The following is a summary of the “Effects and mechanotransduction pathways of therapeutic ultrasound on healthy and osteoarthritic chondrocytes: a systematic review of in vitro studies,” published in the March 2023 issue of Osteoarthritis and Cartilage by Oliveira, et al.

To investigate the effects and mechanotransduction pathways of therapeutic ultrasound on chondrocytes. To find in vitro studies exploring the use of ultrasound to stimulate chondrocytes for the treatment of osteoarthritis (OA), the databases PubMed, EMBASE, and Web of Science were searched until the 19th of September, 2021. Study characteristics, ultrasound parameters, in vitro setup, and mechanotransduction pathways were collected. In addition, the Risk of Bias Assessment in Non-Randomized Studies (RoBANS) instrument was used to determine the potential for bias.

The 31 studies included either healthy or OA chondrocytes or explants. Lack of temperature control, setup calibration, adequate semi-quantitative analyses, and independent experiments contributed to a high risk of performance, detection, and pseudoreplication bias in most studies. Acoustic gel, a water bath, or culture media were used to transmit ultrasound to the culture plate. Regardless of the experimental design, ultrasound increased cartilage production and decreased degradation.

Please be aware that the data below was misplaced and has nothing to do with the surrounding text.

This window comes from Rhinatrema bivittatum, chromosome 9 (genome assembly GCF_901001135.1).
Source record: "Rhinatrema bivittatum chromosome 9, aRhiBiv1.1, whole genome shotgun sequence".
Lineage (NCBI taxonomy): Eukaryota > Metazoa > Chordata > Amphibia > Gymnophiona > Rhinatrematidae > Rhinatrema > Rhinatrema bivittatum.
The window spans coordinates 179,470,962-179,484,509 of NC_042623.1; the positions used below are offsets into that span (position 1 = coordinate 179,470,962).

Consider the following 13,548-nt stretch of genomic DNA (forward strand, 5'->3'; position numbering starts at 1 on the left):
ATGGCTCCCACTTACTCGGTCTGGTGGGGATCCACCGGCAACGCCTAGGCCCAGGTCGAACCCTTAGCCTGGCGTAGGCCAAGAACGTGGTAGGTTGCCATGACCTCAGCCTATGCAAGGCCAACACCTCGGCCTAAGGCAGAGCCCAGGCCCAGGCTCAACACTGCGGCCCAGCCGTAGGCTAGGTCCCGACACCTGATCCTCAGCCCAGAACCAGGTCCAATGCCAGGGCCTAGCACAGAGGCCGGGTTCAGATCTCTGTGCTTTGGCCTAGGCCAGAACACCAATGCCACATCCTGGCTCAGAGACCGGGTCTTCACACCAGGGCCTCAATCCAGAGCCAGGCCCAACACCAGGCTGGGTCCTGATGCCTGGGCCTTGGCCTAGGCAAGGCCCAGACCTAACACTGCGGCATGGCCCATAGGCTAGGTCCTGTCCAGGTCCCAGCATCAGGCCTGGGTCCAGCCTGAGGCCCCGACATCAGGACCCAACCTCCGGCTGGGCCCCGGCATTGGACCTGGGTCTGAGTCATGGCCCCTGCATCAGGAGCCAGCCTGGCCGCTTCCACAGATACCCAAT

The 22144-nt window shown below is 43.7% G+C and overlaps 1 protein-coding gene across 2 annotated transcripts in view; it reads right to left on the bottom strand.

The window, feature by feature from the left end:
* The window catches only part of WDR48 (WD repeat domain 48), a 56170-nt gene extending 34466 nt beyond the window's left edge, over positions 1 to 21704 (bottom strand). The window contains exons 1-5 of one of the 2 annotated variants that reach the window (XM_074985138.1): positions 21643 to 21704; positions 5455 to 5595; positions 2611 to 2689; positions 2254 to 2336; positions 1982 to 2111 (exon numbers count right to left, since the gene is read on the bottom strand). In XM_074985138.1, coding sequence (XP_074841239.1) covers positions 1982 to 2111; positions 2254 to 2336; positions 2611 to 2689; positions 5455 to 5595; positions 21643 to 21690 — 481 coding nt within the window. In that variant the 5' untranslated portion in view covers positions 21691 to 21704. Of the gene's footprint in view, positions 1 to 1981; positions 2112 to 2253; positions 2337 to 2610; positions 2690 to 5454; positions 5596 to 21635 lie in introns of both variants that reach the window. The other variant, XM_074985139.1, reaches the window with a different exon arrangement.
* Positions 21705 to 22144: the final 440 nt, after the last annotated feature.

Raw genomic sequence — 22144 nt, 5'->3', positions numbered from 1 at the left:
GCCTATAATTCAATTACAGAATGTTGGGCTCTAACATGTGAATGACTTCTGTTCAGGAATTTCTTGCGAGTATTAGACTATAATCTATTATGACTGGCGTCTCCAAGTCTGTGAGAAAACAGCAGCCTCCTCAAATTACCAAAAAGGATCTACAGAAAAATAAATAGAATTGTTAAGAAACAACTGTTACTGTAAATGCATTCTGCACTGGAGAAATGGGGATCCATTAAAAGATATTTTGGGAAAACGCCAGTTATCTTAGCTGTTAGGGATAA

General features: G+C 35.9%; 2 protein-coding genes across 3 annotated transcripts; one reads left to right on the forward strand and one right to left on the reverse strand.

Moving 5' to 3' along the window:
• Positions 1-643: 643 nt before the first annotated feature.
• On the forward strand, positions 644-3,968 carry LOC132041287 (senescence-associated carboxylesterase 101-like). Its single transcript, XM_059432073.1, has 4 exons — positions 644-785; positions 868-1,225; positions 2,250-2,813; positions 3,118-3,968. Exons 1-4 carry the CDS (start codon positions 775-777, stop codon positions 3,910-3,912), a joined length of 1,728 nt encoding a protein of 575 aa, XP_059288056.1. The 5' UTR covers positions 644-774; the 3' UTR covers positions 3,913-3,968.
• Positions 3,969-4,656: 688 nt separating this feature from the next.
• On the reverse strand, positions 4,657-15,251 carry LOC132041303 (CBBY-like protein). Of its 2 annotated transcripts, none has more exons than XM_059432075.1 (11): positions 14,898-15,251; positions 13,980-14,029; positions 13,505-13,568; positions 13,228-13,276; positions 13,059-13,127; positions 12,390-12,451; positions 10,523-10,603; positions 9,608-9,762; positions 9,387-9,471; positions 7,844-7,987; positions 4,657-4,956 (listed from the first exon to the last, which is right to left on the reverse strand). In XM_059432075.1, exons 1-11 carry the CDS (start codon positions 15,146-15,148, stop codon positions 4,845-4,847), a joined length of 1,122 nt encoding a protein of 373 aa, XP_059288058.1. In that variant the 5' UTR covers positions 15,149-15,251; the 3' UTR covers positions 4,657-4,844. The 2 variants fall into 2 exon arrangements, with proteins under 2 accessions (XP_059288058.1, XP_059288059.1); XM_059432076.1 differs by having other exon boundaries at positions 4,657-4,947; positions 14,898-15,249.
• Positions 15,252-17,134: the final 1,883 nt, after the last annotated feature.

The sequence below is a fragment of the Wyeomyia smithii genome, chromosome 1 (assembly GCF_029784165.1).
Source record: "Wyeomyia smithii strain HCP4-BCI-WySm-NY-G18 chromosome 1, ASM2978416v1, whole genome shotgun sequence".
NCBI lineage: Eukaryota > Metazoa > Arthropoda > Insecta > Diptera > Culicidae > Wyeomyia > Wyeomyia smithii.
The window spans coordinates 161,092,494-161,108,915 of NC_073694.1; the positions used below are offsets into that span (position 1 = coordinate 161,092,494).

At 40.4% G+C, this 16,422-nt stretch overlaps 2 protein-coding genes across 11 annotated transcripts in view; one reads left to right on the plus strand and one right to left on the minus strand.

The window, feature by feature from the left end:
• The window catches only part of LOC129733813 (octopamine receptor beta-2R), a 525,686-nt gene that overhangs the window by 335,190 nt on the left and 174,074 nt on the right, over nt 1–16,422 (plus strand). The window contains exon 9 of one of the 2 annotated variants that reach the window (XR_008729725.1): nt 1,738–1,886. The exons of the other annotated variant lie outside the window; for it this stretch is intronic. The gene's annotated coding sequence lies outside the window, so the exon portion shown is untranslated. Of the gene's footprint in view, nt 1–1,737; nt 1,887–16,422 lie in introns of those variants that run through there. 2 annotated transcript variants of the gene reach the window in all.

In OA chondrocytes, ultrasound suppressed apoptosis, inflammation, and matrix degradation by activating phosphoinositide-3-kinase/akt (PI3K/Akt), extracellular signal-regulated kinase (ERK), and p38 and JNK pathways, while activating PI3K/Akt, ERK, p38, and JNK in healthy chondrocytes to boost matrix synthesis. According to the included research, ultrasound has a healing effect on chondrocytes. However, these results should be interpreted cautiously because a high risk of performance, detection, and pseudoreplication bias was identified. Additional research is needed to determine the efficacy of ultrasound in regenerating cartilage in OA knees by studying its effects on human chondrocyte cultures.